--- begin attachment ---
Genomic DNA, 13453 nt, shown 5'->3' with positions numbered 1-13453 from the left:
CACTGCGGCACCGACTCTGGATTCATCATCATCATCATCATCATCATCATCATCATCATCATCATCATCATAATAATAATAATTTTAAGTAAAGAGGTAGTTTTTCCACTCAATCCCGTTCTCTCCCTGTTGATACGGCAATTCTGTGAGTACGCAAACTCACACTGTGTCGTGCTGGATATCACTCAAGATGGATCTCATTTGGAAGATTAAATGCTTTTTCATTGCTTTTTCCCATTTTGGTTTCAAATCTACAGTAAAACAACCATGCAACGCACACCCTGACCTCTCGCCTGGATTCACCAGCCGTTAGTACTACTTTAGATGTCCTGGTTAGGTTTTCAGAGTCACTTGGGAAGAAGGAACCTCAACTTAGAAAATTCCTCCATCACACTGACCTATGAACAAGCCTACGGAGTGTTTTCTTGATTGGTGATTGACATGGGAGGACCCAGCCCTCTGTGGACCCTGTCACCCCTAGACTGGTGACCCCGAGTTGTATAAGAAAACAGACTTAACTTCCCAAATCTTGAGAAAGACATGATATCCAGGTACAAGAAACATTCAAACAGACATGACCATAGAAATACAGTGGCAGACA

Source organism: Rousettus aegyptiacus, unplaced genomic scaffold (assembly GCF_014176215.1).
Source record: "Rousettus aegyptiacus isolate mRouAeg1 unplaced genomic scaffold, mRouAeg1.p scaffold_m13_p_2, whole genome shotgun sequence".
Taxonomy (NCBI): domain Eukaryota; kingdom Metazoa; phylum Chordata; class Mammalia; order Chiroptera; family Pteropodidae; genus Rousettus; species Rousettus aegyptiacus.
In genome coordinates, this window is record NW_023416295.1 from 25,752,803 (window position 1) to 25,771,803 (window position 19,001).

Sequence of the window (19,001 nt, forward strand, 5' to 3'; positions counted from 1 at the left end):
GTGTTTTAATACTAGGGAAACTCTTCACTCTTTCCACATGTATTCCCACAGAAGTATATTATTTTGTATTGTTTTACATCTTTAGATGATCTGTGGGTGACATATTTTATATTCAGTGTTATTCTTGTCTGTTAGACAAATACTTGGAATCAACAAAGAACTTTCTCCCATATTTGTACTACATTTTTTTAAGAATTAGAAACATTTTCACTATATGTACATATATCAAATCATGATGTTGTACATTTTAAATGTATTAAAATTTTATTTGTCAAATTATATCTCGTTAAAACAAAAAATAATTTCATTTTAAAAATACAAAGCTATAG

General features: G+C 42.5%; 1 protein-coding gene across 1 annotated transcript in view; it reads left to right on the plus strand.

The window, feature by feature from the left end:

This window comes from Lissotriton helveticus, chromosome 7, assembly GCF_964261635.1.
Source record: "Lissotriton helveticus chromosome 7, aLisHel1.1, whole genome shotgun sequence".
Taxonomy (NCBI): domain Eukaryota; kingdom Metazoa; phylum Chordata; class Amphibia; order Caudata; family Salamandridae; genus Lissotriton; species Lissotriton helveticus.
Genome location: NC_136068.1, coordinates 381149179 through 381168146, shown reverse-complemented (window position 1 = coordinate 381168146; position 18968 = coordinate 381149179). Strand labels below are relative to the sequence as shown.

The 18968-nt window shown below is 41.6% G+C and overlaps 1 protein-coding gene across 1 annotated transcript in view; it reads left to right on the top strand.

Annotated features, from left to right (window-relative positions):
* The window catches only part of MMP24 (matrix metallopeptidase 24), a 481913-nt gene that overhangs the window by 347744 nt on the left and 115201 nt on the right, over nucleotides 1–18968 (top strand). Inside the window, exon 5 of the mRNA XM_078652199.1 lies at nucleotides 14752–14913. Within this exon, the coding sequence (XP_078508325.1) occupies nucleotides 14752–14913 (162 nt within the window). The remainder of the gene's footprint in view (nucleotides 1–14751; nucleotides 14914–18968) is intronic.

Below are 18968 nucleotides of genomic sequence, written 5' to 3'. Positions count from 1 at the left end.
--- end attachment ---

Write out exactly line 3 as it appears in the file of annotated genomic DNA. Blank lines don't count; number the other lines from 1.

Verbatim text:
Source organism: Rousettus aegyptiacus, unplaced genomic scaffold (assembly GCF_014176215.1).